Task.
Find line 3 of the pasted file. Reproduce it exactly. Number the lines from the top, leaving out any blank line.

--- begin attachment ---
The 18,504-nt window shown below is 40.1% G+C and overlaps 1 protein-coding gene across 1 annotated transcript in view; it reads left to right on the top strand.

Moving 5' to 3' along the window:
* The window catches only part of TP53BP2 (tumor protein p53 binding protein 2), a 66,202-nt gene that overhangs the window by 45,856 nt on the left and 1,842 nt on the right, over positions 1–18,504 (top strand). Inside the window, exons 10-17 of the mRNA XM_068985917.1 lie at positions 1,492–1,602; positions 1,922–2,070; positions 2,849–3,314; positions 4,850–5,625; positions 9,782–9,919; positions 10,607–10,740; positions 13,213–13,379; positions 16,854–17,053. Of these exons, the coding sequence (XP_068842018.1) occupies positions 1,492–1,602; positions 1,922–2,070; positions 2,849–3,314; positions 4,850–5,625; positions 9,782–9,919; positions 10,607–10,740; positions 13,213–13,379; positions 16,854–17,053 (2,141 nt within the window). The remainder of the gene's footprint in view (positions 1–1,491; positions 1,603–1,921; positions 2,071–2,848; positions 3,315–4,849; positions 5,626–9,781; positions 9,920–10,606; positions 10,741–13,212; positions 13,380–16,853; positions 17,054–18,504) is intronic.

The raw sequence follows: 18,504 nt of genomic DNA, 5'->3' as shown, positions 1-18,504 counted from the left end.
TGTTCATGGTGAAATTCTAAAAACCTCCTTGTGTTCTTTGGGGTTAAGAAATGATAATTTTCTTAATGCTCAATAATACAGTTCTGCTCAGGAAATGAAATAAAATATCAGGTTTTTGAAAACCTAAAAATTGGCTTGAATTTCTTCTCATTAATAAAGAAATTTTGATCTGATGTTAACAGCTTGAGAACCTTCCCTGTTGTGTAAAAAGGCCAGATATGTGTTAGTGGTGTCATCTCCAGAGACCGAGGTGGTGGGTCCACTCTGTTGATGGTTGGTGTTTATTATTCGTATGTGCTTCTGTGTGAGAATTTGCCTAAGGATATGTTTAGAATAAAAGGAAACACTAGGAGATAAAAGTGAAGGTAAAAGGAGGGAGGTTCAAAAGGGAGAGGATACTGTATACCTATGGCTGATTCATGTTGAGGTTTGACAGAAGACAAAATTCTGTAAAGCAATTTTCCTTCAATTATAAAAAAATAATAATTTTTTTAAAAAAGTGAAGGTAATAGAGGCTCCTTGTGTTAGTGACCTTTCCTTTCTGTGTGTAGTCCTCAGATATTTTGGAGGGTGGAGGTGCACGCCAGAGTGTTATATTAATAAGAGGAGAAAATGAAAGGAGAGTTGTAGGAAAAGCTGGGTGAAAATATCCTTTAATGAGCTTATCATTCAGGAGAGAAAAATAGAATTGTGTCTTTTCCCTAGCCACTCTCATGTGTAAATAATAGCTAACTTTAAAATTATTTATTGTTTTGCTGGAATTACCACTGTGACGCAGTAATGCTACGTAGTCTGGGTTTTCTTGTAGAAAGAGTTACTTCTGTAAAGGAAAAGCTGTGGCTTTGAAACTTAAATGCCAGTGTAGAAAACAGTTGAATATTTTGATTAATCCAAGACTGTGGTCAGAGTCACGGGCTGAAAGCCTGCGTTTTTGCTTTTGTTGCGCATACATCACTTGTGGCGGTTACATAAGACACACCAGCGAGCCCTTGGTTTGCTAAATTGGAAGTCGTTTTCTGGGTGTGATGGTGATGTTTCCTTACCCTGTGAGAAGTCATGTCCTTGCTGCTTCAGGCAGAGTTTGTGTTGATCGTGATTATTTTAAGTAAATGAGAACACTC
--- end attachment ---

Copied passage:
* The window catches only part of TP53BP2 (tumor protein p53 binding protein 2), a 66,202-nt gene that overhangs the window by 45,856 nt on the left and 1,842 nt on the right, over positions 1–18,504 (top strand). Inside the window, exons 10-17 of the mRNA XM_068985917.1 lie at positions 1,492–1,602; positions 1,922–2,070; positions 2,849–3,314; positions 4,850–5,625; positions 9,782–9,919; positions 10,607–10,740; positions 13,213–13,379; positions 16,854–17,053. Of these exons, the coding sequence (XP_068842018.1) occupies positions 1,492–1,602; positions 1,922–2,070; positions 2,849–3,314; positions 4,850–5,625; positions 9,782–9,919; positions 10,607–10,740; positions 13,213–13,379; positions 16,854–17,053 (2,141 nt within the window). The remainder of the gene's footprint in view (positions 1–1,491; positions 1,603–1,921; positions 2,071–2,848; positions 3,315–4,849; positions 5,626–9,781; positions 9,920–10,606; positions 10,741–13,212; positions 13,380–16,853; positions 17,054–18,504) is intronic.